“Miles, yards, feet and inches are staying, and thatâ€™s what most people actually want.”
Because it’s much more sensible to retain a system in base-12, base-3 and base-1760 (and don’t forget furlongs, fathoms, links, poles and chains). Because exit markers and roadwork advance warning signs are given at 100-yard intervals, but car odometers measure distance in multiples of 0.1 mile, or 176 yards. Because OS maps are metric, and even UK road atlas have 10-km squares.
In fact the only reason I can think of for retaining the Imperial system is that it’s good maths practice as people grapple with conversion factors. Only it doesn’t seem to have worked, given the state of mental arithmetic in the UK…
People hate change! But there are times when change is necessary. If you ask the ‘right’ question, you will get whatever answer you want, if you don’t want change. If people were asked: “Would you like this country to be able to save Â£XXXmillion per year, and stop it being a laughing stock in the eyes of the world, would you want that?”, then asked them whether road signs should be converted on the basis that is what is necessary to achieve this, I bet you would get 70-80% positive response. Imperial road signs are becoming untenable in a metric world. I am sure that is hurting the UK in many subtle and hidden ways.
I agree with John. If the media made a connection between such issues as job loss, poor numeracy, and increased poverty and tied it in with resistance to understanding metric, then there just might be a more positive attitude towards completing the job. Funny how the issue of metric is positive in progressive countries. I wonder how many Chinese would vote for a return to old measures if they know that the metric system has been a major part in their progressive change over the past 30 years. The US and the UK on the other hand don’t seem to be as comprehending of this and as a result are in a state of decline. You reap what you sow.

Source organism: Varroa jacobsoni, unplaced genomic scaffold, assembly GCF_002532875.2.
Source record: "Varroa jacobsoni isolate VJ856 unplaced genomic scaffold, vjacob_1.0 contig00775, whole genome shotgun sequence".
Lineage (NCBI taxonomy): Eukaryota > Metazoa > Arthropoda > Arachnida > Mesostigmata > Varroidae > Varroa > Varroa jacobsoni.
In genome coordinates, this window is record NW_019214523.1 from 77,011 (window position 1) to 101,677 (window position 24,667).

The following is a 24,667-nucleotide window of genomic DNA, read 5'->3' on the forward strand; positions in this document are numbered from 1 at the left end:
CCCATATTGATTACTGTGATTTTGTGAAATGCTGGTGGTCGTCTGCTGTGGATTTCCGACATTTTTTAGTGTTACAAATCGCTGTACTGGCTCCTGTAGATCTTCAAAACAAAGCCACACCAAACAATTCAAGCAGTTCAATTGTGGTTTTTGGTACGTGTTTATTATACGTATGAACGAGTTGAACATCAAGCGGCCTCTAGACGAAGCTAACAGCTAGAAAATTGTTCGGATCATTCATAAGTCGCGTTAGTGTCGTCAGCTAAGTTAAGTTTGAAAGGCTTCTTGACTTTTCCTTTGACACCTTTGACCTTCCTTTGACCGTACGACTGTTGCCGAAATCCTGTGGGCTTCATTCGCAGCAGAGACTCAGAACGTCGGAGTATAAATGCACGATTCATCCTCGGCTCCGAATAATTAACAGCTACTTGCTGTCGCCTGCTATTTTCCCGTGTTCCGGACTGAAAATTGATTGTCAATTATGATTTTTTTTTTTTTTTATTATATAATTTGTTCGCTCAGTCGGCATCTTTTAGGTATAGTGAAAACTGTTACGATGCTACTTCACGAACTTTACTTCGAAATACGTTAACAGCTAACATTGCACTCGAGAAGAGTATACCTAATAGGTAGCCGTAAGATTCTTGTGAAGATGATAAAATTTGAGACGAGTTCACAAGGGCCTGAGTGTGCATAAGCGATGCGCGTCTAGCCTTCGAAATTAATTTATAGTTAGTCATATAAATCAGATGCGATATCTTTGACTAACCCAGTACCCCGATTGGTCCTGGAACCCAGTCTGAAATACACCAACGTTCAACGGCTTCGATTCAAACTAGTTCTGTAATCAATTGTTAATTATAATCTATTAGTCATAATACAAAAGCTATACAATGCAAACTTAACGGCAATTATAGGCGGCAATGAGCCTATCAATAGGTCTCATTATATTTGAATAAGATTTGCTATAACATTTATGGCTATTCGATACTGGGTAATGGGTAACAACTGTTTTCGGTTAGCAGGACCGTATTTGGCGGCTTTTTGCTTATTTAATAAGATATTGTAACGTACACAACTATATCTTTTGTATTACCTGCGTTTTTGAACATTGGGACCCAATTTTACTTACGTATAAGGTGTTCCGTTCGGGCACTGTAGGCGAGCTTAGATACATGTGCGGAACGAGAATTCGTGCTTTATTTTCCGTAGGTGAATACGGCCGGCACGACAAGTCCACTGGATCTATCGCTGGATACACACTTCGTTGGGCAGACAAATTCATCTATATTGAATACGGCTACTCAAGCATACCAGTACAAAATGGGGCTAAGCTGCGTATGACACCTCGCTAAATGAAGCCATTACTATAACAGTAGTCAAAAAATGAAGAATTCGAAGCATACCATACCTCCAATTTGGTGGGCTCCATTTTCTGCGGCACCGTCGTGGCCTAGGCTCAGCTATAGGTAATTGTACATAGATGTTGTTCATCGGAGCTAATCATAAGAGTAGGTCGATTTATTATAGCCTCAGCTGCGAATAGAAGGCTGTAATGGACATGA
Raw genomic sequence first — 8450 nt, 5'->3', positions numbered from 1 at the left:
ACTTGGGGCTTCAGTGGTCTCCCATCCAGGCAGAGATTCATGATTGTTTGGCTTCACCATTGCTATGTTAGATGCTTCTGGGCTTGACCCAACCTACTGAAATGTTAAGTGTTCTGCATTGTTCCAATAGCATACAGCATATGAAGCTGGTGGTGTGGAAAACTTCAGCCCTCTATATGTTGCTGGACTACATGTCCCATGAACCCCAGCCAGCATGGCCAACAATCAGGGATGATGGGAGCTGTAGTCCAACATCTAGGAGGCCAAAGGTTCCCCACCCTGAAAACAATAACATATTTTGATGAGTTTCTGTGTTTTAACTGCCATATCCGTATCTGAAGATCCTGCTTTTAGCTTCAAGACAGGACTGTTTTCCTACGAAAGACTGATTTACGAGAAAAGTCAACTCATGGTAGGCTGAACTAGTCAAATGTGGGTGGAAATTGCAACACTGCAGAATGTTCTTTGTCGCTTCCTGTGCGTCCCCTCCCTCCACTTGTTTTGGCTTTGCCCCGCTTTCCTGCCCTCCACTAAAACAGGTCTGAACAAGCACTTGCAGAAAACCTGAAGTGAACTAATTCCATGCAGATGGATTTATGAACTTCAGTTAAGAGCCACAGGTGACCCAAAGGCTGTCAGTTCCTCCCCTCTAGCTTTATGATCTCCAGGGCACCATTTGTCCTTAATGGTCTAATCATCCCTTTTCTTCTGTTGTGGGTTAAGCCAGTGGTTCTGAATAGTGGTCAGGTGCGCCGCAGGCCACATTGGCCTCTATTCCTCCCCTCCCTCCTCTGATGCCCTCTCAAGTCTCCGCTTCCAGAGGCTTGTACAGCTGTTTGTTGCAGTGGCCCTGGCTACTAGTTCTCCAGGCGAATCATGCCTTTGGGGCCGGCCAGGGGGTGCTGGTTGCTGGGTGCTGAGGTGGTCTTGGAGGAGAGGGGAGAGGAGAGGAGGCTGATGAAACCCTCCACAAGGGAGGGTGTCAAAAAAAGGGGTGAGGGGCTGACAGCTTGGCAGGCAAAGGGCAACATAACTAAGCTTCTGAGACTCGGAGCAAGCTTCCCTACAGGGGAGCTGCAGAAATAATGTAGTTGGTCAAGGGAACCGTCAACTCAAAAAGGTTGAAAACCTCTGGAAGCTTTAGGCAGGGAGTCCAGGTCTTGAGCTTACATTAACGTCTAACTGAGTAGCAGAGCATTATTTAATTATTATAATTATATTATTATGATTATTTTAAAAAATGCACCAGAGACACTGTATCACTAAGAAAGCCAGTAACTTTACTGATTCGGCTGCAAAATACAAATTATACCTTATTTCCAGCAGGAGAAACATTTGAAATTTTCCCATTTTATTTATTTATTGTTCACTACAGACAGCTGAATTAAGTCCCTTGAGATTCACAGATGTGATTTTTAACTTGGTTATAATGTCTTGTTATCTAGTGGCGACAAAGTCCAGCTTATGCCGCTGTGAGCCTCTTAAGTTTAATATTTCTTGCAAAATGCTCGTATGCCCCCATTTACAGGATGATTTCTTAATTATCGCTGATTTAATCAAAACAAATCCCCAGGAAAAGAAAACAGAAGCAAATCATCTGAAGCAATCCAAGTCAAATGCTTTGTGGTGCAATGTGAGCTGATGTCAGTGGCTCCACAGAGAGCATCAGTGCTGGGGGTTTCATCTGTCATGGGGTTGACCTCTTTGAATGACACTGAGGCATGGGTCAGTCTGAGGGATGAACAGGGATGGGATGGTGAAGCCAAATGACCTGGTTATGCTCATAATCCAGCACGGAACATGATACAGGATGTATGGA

It would be interesting to see how many of those opposed to road sign conversion exist from day to day. Are they employed in meaningful jobs or are most of them out of anger spiting their face by cutting off their nose because they are stuck at the bottom of the economic ladder? This is usually the case for those who can not see the greater world beyond their own personal space nor want to.
In a global economy, trying to go against the metric system is the surest way to become a nation on the outside of prosperity looking in.
The poll results and the original questions are now available on the AA website.
I wonder if the results would have been the same if they asked people whether they wanted speed limits in “km/h” and not “Kph”.
Also, I’m surprised that as many as 9% wanted to calculate fuel consumption in “Km/100litres” – the normal unit for fuel consumption in metric units is “L/100 km”.
Just to confirm that the quoted “Km/100litres” wasn’t just a fluke, the following sentence is in the preamble:
“In terms of measuring fuel consumption 68% oppose measuring this in kilometres per 100 litres rather than miles per gallon.”
If that is how the question was put to the panel members then the survey is invalid!
As they say, there are lies, damn lies and statistics. The AA have shown a fundamental bias in their survey and interpretation of it, because they claim it would cost a lot of money to change British road signs.